This is a banner year for California whitewater
By Barry and Kennedy Kruse
Believe or not, there might just be more than 300 individual, wholly runnable sections of whitewater in the state; some of them magazine-cover, pool-drop classics the likes of which are found in few places anywhere in the world. Trevor Croft of Rafting Magazine says, “California is a unique place for rafters to connect with each other and the world around them. So many rivers exist to suit anyone’s skills that you can find the best guides in the world paddling alongside beginner boaters. It creates an incredible culture and opportunity to learn in our corner of the rafting world. If you are a first timer just learning what rafting is all about, there is no better place to experience an adventure sport that truly anyone can enjoy than right here in California.”
Throughout California’s mountain ranges – the Southern Cascades, the Coast, and especially in the Sierra – a rare combination of ideal terrain results in desirable river topography. The Sierra in particular delivers rivers with a universal profile; streams flow east to west, they’re class V at the higher elevations, fall in difficulty about every twenty miles, and then gradually mellow to class I in the Central Valley. These multiple factors create an almost unmatched catalogue of rivers for every type of paddler.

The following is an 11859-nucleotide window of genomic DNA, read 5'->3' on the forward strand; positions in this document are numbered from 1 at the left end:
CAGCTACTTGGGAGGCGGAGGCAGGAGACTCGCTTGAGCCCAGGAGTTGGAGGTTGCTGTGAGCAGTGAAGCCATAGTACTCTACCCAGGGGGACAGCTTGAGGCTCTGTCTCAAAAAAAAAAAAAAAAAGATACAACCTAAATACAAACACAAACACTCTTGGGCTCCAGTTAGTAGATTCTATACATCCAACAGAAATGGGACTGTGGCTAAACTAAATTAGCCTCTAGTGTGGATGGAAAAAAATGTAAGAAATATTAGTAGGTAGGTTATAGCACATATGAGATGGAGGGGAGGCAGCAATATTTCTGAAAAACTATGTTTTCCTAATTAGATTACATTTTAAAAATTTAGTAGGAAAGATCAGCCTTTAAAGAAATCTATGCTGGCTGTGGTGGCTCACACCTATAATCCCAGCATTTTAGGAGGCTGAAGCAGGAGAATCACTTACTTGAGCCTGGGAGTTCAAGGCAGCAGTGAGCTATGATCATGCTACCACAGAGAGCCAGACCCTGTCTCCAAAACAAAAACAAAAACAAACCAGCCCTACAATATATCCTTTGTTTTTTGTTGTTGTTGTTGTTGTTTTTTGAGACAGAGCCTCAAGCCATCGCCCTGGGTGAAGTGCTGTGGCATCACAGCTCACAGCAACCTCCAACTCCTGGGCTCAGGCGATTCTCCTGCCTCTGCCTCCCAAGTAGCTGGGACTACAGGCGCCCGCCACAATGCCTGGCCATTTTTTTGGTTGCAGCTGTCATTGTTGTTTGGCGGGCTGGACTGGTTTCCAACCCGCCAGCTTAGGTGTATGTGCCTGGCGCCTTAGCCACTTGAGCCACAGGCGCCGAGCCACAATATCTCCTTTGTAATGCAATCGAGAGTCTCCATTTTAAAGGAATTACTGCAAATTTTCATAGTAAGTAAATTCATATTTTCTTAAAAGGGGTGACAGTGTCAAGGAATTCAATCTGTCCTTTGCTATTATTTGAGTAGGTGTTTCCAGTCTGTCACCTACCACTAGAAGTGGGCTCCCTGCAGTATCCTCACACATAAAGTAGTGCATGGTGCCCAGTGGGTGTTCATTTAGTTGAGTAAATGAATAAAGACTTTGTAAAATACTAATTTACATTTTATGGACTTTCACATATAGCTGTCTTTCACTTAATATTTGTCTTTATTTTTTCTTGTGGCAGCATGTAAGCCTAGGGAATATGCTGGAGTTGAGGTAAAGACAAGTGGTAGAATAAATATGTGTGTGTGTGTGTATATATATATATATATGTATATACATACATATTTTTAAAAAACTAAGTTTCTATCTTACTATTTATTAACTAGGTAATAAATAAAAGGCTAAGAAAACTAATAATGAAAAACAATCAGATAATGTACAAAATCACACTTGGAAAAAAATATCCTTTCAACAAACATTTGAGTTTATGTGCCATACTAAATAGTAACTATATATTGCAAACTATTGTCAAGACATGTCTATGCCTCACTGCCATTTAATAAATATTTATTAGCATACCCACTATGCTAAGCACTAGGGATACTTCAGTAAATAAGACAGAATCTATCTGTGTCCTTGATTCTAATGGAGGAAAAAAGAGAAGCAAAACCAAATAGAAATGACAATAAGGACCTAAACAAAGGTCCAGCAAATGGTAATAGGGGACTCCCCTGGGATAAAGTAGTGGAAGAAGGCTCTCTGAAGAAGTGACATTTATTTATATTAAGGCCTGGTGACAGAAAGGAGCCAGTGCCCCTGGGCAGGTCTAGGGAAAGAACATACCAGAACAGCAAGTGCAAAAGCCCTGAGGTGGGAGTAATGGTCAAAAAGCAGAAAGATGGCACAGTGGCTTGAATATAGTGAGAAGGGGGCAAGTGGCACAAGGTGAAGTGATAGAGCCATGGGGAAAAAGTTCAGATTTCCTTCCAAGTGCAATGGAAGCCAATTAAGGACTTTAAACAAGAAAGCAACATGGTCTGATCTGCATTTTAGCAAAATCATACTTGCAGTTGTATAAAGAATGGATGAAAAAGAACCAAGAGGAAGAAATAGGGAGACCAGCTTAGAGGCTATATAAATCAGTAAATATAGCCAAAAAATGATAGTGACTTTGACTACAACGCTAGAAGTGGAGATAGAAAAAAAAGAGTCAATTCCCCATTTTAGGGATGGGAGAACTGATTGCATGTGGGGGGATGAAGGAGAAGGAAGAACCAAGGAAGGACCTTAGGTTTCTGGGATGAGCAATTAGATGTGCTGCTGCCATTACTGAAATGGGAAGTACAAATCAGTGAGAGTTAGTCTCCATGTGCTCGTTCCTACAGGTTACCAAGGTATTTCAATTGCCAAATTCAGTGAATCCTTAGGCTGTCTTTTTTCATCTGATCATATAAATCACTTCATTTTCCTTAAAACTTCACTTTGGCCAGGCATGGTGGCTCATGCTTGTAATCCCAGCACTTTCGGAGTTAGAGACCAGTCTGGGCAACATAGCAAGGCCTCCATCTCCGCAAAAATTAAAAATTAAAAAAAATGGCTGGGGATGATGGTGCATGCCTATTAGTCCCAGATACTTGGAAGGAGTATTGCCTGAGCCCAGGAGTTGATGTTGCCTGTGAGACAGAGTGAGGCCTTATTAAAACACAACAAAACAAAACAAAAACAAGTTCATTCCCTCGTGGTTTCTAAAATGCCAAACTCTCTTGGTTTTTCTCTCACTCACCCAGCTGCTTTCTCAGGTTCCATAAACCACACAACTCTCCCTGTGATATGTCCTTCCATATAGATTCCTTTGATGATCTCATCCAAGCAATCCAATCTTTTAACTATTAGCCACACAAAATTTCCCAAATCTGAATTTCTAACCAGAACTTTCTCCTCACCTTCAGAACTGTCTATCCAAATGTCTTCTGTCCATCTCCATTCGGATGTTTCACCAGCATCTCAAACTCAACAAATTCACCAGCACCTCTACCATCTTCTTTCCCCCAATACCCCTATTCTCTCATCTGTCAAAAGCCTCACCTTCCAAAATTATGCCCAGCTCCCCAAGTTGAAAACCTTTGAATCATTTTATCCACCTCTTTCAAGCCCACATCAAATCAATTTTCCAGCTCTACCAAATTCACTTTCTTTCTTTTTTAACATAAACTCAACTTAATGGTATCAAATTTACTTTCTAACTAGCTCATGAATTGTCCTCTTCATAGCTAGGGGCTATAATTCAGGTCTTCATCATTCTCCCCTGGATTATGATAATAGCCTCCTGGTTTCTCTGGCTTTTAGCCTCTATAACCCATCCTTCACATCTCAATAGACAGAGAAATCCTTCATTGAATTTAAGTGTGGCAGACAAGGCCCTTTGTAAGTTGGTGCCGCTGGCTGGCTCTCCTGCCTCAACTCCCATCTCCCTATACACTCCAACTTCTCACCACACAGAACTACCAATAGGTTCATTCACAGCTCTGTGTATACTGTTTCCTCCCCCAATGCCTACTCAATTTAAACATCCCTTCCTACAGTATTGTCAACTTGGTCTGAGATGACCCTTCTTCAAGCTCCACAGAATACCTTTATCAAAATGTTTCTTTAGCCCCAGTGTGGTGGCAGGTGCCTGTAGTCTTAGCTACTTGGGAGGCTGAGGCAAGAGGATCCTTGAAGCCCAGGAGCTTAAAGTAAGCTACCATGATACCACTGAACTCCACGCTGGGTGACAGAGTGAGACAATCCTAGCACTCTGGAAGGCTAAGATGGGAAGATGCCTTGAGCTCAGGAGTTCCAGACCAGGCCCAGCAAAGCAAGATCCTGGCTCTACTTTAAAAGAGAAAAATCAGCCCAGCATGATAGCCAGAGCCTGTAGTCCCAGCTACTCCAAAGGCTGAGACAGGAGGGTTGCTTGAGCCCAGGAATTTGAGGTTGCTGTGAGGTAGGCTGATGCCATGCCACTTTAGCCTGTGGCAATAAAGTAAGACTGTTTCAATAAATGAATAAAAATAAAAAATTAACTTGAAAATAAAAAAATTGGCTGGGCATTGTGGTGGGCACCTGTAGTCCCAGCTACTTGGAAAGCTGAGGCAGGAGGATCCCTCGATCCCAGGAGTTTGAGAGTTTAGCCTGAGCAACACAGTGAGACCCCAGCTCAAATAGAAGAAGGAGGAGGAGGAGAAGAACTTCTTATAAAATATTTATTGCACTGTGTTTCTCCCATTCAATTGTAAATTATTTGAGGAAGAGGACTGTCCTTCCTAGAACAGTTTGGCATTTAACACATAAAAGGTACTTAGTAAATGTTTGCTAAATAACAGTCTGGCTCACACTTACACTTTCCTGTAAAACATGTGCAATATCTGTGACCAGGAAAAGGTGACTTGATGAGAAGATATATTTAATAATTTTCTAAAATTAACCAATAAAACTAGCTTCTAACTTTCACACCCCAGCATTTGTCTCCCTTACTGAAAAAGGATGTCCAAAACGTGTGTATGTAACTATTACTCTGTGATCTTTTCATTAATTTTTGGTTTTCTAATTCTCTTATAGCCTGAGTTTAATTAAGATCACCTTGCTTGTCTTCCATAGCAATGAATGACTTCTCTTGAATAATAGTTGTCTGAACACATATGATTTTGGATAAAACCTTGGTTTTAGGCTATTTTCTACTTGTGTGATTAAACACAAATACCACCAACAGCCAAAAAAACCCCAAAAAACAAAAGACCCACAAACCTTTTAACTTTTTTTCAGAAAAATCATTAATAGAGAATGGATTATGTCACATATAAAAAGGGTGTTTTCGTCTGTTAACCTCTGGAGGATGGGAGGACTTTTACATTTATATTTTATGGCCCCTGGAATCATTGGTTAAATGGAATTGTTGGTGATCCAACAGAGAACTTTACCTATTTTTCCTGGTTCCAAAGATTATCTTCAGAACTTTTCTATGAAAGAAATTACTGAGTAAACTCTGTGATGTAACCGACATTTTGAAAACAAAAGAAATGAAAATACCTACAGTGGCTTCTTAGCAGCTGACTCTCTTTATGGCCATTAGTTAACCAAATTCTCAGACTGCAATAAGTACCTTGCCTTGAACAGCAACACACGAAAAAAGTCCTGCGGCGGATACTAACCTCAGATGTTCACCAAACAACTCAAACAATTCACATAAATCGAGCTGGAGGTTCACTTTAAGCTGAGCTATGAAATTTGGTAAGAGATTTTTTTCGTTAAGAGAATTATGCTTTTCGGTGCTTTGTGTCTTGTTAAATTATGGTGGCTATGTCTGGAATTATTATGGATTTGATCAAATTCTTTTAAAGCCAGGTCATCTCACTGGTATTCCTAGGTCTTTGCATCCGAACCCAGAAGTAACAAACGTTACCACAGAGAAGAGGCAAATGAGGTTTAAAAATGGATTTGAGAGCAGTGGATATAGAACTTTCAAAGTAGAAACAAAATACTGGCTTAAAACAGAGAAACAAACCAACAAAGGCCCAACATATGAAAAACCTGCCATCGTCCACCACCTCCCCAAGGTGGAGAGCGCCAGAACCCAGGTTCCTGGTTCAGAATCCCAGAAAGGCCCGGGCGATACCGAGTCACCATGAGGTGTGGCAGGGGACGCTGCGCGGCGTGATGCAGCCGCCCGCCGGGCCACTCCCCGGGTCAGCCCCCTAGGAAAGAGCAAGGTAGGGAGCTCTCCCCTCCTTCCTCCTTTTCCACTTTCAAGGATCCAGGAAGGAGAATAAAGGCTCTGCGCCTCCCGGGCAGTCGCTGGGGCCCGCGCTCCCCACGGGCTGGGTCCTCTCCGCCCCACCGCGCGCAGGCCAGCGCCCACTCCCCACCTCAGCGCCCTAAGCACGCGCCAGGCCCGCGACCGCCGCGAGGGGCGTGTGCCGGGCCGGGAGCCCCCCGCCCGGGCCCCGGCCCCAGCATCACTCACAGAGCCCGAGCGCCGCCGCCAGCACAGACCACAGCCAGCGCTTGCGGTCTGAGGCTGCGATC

And this season, unlike many recent drought years, pretty much everything will be running. If you are thinking about planning a trip, this is the best year in a long time. Here are some California rivers to consider, broken down by difficulty.
First-timers – especially in a high water year – ought to consider hiring a guide service and running “class III” on the international scale of I-VI. Class III is great for novices, but still serious enough that you’ll want to go with professionals. Your outfitter will rent you, or include in the price of the trip, a wetsuit, spray jacket, and personal safety gear, and provide you with an excellent guide.
// THE SOUTH FORK OF THE AMERICAN RIVER has two sections of class III whitewater over 21 miles from Chili Bar – near Placerville – to Folsom Lake. The South Fork is famous for an abundance of great rapids. This river runs year-round, and even after spring flows subside, dam releases deliver whitewater all summer. The gnarlier, more notable rapid names here are Meatgrinder, Troublemaker and Satan’s Cesspool. This is one of the best family trips in the state.